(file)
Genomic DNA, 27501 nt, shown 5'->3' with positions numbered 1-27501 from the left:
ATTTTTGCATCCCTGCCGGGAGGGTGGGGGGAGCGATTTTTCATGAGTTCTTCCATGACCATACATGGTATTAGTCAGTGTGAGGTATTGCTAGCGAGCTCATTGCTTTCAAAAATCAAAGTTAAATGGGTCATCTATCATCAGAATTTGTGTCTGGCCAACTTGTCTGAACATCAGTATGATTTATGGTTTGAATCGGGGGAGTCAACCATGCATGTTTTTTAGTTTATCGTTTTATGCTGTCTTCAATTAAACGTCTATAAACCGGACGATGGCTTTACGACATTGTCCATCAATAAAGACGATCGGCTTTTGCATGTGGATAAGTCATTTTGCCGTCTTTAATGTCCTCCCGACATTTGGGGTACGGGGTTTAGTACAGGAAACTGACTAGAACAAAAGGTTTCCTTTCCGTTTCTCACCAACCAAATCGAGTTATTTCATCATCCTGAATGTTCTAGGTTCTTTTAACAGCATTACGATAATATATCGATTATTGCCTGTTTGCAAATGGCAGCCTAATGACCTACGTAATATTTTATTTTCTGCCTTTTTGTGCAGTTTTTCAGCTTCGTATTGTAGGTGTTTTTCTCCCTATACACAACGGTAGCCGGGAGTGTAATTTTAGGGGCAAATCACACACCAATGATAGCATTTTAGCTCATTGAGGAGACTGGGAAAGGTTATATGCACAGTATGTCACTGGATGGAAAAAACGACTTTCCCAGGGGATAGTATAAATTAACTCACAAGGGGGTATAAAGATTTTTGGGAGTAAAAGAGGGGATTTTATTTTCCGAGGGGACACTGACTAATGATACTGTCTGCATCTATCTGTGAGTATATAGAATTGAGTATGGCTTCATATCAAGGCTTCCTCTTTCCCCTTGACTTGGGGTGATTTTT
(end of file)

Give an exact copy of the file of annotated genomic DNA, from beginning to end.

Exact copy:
Genomic DNA, 27501 nt, shown 5'->3' with positions numbered 1-27501 from the left:
ATTTTTGCATCCCTGCCGGGAGGGTGGGGGGAGCGATTTTTCATGAGTTCTTCCATGACCATACATGGTATTAGTCAGTGTGAGGTATTGCTAGCGAGCTCATTGCTTTCAAAAATCAAAGTTAAATGGGTCATCTATCATCAGAATTTGTGTCTGGCCAACTTGTCTGAACATCAGTATGATTTATGGTTTGAATCGGGGGAGTCAACCATGCATGTTTTTTAGTTTATCGTTTTATGCTGTCTTCAATTAAACGTCTATAAACCGGACGATGGCTTTACGACATTGTCCATCAATAAAGACGATCGGCTTTTGCATGTGGATAAGTCATTTTGCCGTCTTTAATGTCCTCCCGACATTTGGGGTACGGGGTTTAGTACAGGAAACTGACTAGAACAAAAGGTTTCCTTTCCGTTTCTCACCAACCAAATCGAGTTATTTCATCATCCTGAATGTTCTAGGTTCTTTTAACAGCATTACGATAATATATCGATTATTGCCTGTTTGCAAATGGCAGCCTAATGACCTACGTAATATTTTATTTTCTGCCTTTTTGTGCAGTTTTTCAGCTTCGTATTGTAGGTGTTTTTCTCCCTATACACAACGGTAGCCGGGAGTGTAATTTTAGGGGCAAATCACACACCAATGATAGCATTTTAGCTCATTGAGGAGACTGGGAAAGGTTATATGCACAGTATGTCACTGGATGGAAAAAACGACTTTCCCAGGGGATAGTATAAATTAACTCACAAGGGGGTATAAAGATTTTTGGGAGTAAAAGAGGGGATTTTATTTTCCGAGGGGACACTGACTAATGATACTGTCTGCATCTATCTGTGAGTATATAGAATTGAGTATGGCTTCATATCAAGGCTTCCTCTTTCCCCTTGACTTGGGGTGATTTTT